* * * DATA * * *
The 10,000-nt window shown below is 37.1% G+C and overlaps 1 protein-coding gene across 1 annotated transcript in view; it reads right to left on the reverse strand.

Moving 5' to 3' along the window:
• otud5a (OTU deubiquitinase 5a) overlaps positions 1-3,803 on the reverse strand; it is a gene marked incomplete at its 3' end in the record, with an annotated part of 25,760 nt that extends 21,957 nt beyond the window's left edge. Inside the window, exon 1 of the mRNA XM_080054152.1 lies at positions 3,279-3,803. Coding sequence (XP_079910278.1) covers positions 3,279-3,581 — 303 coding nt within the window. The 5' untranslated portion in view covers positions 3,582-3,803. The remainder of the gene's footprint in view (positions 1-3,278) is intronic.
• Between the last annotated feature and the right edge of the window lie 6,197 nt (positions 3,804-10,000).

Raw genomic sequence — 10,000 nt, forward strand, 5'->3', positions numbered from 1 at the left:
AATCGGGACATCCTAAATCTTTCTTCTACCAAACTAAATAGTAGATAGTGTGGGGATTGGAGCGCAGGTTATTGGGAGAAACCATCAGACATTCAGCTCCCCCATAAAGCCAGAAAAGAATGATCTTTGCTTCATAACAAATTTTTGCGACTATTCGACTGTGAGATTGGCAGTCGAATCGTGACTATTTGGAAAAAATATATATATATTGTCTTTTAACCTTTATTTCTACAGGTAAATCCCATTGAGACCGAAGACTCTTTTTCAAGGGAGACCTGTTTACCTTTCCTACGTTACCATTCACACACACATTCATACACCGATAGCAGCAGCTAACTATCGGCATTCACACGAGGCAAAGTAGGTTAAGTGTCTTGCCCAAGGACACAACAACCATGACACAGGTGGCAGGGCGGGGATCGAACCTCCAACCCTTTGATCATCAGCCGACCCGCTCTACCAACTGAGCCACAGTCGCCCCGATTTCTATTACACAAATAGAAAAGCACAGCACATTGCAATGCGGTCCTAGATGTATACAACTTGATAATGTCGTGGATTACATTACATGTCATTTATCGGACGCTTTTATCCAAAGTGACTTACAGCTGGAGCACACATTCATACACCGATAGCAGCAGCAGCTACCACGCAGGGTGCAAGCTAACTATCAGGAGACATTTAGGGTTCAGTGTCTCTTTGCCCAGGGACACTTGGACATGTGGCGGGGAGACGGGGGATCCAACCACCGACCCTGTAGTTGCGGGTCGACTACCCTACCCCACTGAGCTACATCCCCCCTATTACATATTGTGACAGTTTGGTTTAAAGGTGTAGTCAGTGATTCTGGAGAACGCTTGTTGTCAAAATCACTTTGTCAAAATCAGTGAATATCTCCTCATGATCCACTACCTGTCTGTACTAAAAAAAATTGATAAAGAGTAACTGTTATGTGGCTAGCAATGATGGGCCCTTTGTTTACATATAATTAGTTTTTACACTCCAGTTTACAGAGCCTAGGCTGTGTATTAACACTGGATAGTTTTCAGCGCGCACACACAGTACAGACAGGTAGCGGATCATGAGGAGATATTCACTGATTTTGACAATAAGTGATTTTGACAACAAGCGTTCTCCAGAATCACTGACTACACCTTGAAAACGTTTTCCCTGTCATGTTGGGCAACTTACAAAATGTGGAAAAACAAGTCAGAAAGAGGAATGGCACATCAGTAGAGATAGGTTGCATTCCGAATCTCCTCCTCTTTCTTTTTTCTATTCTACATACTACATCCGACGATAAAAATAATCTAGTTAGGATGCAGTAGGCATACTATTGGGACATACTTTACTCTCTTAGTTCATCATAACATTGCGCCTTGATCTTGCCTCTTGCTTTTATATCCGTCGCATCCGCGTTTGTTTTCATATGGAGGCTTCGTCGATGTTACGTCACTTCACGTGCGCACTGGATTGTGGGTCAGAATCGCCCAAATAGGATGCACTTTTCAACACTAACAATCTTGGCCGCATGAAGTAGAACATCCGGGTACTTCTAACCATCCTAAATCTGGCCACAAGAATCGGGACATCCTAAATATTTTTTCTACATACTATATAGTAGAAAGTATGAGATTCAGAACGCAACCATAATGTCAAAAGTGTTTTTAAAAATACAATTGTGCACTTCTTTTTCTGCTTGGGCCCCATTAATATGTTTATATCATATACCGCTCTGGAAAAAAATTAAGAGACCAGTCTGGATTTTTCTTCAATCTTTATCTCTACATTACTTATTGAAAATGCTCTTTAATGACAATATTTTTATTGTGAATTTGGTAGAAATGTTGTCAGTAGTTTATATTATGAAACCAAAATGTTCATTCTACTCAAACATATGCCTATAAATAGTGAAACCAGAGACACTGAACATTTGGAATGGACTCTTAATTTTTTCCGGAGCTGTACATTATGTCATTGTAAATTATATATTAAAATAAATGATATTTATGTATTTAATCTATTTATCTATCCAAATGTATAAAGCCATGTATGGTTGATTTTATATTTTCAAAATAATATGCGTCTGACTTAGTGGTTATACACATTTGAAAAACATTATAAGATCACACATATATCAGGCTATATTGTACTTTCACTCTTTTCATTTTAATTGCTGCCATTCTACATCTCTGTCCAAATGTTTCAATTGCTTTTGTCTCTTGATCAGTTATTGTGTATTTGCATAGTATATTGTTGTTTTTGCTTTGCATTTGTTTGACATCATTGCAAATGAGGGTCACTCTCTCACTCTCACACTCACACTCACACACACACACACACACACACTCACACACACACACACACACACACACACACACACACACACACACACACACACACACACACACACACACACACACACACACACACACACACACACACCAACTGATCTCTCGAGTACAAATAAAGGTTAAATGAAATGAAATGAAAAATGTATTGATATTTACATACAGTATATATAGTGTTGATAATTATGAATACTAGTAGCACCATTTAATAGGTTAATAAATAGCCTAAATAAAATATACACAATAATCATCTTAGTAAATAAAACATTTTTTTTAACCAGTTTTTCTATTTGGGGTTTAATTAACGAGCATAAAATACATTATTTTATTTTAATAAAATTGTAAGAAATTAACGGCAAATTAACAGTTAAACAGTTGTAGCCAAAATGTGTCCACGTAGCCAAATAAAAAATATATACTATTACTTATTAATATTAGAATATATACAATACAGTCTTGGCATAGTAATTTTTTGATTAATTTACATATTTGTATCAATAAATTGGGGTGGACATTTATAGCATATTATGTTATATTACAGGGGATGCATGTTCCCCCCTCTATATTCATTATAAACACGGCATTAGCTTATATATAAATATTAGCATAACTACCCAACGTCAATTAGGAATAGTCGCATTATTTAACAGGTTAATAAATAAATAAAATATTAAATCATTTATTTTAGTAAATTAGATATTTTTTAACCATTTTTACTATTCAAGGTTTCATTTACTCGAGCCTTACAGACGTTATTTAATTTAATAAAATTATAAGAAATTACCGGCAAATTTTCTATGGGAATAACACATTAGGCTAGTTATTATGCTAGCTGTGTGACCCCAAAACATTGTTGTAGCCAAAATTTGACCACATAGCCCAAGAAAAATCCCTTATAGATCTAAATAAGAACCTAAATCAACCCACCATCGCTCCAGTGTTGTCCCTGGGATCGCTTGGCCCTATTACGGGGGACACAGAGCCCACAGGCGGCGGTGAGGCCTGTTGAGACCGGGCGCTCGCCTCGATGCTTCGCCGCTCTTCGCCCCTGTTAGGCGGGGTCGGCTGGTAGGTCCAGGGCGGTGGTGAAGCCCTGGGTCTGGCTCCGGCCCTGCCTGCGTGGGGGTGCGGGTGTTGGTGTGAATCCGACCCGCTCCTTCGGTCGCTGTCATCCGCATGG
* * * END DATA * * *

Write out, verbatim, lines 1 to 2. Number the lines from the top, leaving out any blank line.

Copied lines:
The 10,000-nt window shown below is 37.1% G+C and overlaps 1 protein-coding gene across 1 annotated transcript in view; it reads right to left on the reverse strand.

Moving 5' to 3' along the window: